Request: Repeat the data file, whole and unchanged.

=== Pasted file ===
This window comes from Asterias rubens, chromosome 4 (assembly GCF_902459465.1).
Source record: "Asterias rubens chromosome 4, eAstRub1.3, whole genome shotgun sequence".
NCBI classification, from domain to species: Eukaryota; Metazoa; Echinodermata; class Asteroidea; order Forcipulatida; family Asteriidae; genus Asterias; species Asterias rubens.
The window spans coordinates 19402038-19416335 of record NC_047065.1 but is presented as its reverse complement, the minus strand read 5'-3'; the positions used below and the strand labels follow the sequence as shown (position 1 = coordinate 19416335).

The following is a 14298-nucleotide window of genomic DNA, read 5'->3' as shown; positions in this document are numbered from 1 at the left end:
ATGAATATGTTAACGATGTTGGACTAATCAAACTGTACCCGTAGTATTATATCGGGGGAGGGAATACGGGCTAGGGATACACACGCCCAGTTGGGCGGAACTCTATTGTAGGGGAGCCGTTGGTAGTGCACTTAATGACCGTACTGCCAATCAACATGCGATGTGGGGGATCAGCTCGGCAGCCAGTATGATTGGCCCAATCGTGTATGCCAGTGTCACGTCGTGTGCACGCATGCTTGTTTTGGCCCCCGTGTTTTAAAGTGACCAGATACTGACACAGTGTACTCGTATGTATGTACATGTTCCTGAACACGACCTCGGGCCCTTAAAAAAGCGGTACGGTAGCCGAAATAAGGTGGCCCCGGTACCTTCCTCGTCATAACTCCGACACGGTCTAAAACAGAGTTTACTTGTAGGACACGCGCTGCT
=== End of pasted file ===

This window comes from Asterias rubens, chromosome 4 (assembly GCF_902459465.1).
Source record: "Asterias rubens chromosome 4, eAstRub1.3, whole genome shotgun sequence".
NCBI classification, from domain to species: Eukaryota; Metazoa; Echinodermata; class Asteroidea; order Forcipulatida; family Asteriidae; genus Asterias; species Asterias rubens.
The window spans coordinates 19402038-19416335 of record NC_047065.1 but is presented as its reverse complement, the minus strand read 5'-3'; the positions used below and the strand labels follow the sequence as shown (position 1 = coordinate 19416335).

The following is a 14298-nucleotide window of genomic DNA, read 5'->3' as shown; positions in this document are numbered from 1 at the left end:
ATGAATATGTTAACGATGTTGGACTAATCAAACTGTACCCGTAGTATTATATCGGGGGAGGGAATACGGGCTAGGGATACACACGCCCAGTTGGGCGGAACTCTATTGTAGGGGAGCCGTTGGTAGTGCACTTAATGACCGTACTGCCAATCAACATGCGATGTGGGGGATCAGCTCGGCAGCCAGTATGATTGGCCCAATCGTGTATGCCAGTGTCACGTCGTGTGCACGCATGCTTGTTTTGGCCCCCGTGTTTTAAAGTGACCAGATACTGACACAGTGTACTCGTATGTATGTACATGTTCCTGAACACGACCTCGGGCCCTTAAAAAAGCGGTACGGTAGCCGAAATAAGGTGGCCCCGGTACCTTCCTCGTCATAACTCCGACACGGTCTAAAACAGAGTTTACTTGTAGGACACGCGCTGCT